I’ll Take My Stand: The South and the Agrarian Tradition is a collection of twelve pieces (ten essays and two short stories) that was published in 1930 and has much to say to us today. The book has retained a certain fame; I have heard of it for years, but only very recently came to read it.

Its twelve authors were novelists, poets, dramatists, and teachers mostly, and Southerners all. And indeed one of the reasons I read it was because of the stature of some of them: John Crowe Ransom, Robert Penn Warren, Donald Davidson, Allen Tate.

This collection can fairly be seen as the last intellectual gasp in defense of a society-wide agrarian and localist way of life, what Ransom calls “antique conservatism.” There are, of course, some people still attracted by its lure today, and some who even live it out, the Amish most notably. But whereas in 1930 some serious people thought a fight to preserve that way of life (and not only in the South) might be successful, I suppose it would be difficult to find  anyone today who thinks such a way of life, barring some ecological disaster, will ever be more than a marginal phenomenon in the United States and the West in general.  In other words, today’s agrarians lack the hope of the twelve contributors to I’ll Take My Stand.

What the twelve Southerners objected to was the domination in culture, politics, and economics of an aimless, frenetic life of production and consumption. They regarded this as interfering with the free and full flowering of a humanly dignified and happy life. They thought the solution had to be in a contrary worldview rooted in the way people actually lived their lives.

Hence two of the essays criticize the New Humanist movement of the conservative author Irving Babbitt (with which the twelve Southerners shared certain attitudes) because it did not advocate for the agrarian economic base the twelve southerners thought necessary for a healthy human life. The book robustly argues for an agrarian way of life in which agriculture and its mode dominate society. They argue neither a mere set of refined philosophical abstractions nor  encouraging individuals to withdraw from a highly vulgarized civilization is much of a solution at all. I was struck by their argument being cultural as well as economic. They thought industrialism even corrupted human leisure, for example.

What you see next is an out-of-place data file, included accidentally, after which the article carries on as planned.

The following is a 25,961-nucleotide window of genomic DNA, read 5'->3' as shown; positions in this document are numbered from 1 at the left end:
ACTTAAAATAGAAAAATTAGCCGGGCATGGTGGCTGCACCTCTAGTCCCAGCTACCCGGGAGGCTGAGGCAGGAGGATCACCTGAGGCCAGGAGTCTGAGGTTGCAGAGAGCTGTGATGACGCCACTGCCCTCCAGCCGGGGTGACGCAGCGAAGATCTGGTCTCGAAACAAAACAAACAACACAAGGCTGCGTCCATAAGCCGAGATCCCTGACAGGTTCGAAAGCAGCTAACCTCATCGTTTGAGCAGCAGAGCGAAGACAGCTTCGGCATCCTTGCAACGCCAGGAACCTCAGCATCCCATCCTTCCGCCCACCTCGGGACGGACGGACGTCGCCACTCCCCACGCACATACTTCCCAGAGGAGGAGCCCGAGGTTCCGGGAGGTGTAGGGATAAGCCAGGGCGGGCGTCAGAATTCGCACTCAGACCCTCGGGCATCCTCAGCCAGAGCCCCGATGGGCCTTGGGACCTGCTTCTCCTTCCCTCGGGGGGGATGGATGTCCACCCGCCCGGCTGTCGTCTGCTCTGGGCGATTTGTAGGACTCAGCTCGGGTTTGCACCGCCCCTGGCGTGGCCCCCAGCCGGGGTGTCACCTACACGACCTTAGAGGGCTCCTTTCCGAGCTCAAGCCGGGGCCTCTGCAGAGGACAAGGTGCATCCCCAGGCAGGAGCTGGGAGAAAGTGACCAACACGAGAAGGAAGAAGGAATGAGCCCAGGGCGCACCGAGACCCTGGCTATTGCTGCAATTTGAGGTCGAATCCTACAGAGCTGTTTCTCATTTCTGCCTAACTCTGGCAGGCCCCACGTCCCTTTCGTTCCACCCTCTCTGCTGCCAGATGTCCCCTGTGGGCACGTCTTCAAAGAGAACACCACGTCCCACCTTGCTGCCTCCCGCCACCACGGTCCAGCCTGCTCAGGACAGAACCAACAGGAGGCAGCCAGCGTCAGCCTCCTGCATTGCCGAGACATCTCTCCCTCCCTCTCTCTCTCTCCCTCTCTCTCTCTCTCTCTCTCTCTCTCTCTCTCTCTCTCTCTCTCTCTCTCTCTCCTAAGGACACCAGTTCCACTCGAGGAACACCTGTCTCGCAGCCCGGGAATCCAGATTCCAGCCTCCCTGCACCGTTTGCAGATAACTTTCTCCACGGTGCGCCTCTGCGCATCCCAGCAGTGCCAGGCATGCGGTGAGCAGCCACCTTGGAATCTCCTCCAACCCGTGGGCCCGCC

Although race is not central to their arguments, it cannot be ignored, if only because some of the writers do not ignore it.  I do not think  any of them  handle the issue in what I would consider a completely enlightened way.  For example, history professor Frank Lawrence Owsley, in his essay, tries to minimize the South’s culpability for slavery.

So, is there any reason to read these essays today, essays for a cause about as lost as one can be? I think so. It is sometimes good to get a view from another culture, in order to put one’s own in perspective. This does not mean one ought necessarily agree with everything the book argues for (even leaving the race question aside), but the book does intelligently raise legitimate questions about the modern industrial society that deserve a hearing.

This article is part of a Point/Counterpoint series. Read Counterpoint: The Case Against Antique Conservatism